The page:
For years, I have been using Apple Mail as my default email client, and it has worked pretty well. However, a few weeks ago, it started behaving annoyingly, which prompted me to look for another email client app to replace it.
I tried out several popular email clients, but none of them quite hit the mark until I stumbled upon Spark Mail. In this brief review, I’ll take a closer look at Spark Mail for macOS and see whether it’s a good fit for your email needs.
So, let’s dive in and find out!
What I Like
First of all, let’s talk about speed. One of the things I love about Spark Mail is how quickly it loads. It’s lightning-fast and doesn’t waste any time getting me to my inbox. Plus, notifications are delivered almost instantly, which is a huge improvement over Apple Mail.
But it’s not just about speed – Spark Mail also looks great. The UI is sleek, modern, and pleasing to the eye. It’s easy to navigate.
Another thing I appreciate about Spark Mail is their customer support. When I encountered an error while setting up the app for the first time, I reached out to their support team and they were incredibly helpful and responsive.
One thing that sets Spark Mail apart from other email clients is that they don’t heavily promote their premium version. While it’s available for those who want it, the free version of Spark Mail is already packed with features that make it a great email client.
And speaking of features, Spark Mail has everything I could want in an email client. From smart inbox organization to email scheduling and snoozing, it checks all the boxes for what I consider to be an ideal email client. Overall, I’m really happy with my switch to Spark Mail and would highly recommend it to anyone looking for a new email client.
What I Don’t Like
While I appreciate many things about Spark Mail, there are a couple of things that hold me back from using it as my primary email client. The first issue I’ve encountered is crashes. After using the app intensely, it suddenly crashes without any error message, and this has happened several times. It’s frustrating and interrupts my workflow.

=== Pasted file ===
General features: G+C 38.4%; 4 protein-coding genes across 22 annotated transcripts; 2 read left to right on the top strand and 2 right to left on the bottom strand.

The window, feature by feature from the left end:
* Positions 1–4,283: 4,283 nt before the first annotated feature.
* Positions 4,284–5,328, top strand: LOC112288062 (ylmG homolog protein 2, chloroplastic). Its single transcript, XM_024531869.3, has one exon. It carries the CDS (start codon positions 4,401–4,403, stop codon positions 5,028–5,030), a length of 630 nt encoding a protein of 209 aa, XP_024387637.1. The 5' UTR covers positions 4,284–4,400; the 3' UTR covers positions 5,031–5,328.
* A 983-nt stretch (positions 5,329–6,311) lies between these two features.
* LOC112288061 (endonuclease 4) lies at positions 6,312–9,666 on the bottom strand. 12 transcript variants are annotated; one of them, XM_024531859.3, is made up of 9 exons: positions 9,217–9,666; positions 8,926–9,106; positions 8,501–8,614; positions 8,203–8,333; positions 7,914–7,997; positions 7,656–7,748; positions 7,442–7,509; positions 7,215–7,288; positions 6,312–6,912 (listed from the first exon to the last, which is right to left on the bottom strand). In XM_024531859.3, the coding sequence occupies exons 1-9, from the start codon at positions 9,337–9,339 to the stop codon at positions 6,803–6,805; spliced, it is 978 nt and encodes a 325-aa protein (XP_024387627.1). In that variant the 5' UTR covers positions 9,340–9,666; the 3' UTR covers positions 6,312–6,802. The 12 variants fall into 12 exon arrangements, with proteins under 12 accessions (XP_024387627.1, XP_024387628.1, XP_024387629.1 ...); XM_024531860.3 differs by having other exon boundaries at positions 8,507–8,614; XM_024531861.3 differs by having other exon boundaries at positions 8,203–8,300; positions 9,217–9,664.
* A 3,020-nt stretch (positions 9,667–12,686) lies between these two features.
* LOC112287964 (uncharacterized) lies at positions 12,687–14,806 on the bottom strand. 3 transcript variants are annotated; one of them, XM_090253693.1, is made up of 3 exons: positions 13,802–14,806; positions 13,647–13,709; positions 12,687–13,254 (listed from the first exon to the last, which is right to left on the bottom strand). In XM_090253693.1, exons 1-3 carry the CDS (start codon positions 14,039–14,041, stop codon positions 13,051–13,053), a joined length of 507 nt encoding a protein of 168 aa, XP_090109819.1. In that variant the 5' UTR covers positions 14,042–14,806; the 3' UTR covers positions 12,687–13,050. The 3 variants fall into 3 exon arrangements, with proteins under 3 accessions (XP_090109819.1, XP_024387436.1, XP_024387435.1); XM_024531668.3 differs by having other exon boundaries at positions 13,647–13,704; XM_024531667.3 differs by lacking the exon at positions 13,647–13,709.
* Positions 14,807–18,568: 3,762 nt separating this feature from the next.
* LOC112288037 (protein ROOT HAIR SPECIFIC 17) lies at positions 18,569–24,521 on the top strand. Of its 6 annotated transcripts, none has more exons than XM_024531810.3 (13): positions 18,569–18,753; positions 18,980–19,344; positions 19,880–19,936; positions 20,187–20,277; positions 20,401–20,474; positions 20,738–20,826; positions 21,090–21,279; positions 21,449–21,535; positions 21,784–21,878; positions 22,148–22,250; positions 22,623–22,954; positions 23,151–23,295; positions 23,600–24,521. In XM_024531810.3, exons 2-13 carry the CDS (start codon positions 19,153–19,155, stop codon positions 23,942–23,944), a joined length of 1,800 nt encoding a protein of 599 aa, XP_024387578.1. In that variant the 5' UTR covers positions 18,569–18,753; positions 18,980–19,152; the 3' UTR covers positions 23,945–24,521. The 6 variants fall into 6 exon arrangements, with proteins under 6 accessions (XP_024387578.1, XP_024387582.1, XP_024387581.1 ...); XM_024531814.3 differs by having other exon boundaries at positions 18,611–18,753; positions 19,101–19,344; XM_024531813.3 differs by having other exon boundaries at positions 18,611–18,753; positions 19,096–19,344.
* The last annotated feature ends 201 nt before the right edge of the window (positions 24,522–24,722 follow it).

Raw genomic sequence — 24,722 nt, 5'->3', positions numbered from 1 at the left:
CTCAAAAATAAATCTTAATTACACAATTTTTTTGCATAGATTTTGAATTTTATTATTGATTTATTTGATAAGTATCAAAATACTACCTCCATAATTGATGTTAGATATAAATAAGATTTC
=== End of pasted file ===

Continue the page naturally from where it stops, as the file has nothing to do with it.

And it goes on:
The second issue is that Spark Mail doesn’t quite suit my workflow. I prefer a simple email workflow that involves composing, replying, archiving, and deleting. I don’t need fancy features that only add extra effort without much benefit for me.
Unfortunately, Spark Mail tries to invent new features that disrupt my workflow, such as the “Done” feature. “Done” is not the same as archiving, and it uses the “Archive” shortcut that I usually use, and it cannot be modified.
While almost all shortcuts can be customized, I haven’t found any way to customize the “Archive” shortcut to suit my preference. Archiving emails can only be achieved through “⌘ K” and then navigating to “Archive”, which adds additional steps, whereas usually it’s just a press of a key.
Lastly, while I appreciate the convenience of paid software that makes my life easier, I can’t justify the Spark Premium subscription price. I already pay for Proton Unlimited, and I don’t want to spend more just for an email client that doesn’t suit my workflow.
Overall, after using Spark Mail for several weeks, I think it’s a good email client. The free version is enough to supplement my email-related work, and if you have the budget, paying for the premium version may be worth it.
However, for me, it’s not the right fit. It changed my email workflow that I’ve been familiar with for years, which just wasted my time. Additionally, the app crashes were too annoying for me, even though they may be easily fixed in the next software update.
After updating to macOS 13.3, I decided to switch back to Apple Mail, and it looks like the problems I faced with Apple Mail in macOS 13.2 have been fixed since it doesn’t behave strangely anymore. So, as for Spark Mail, I have abandoned it and switched back to Apple Mail.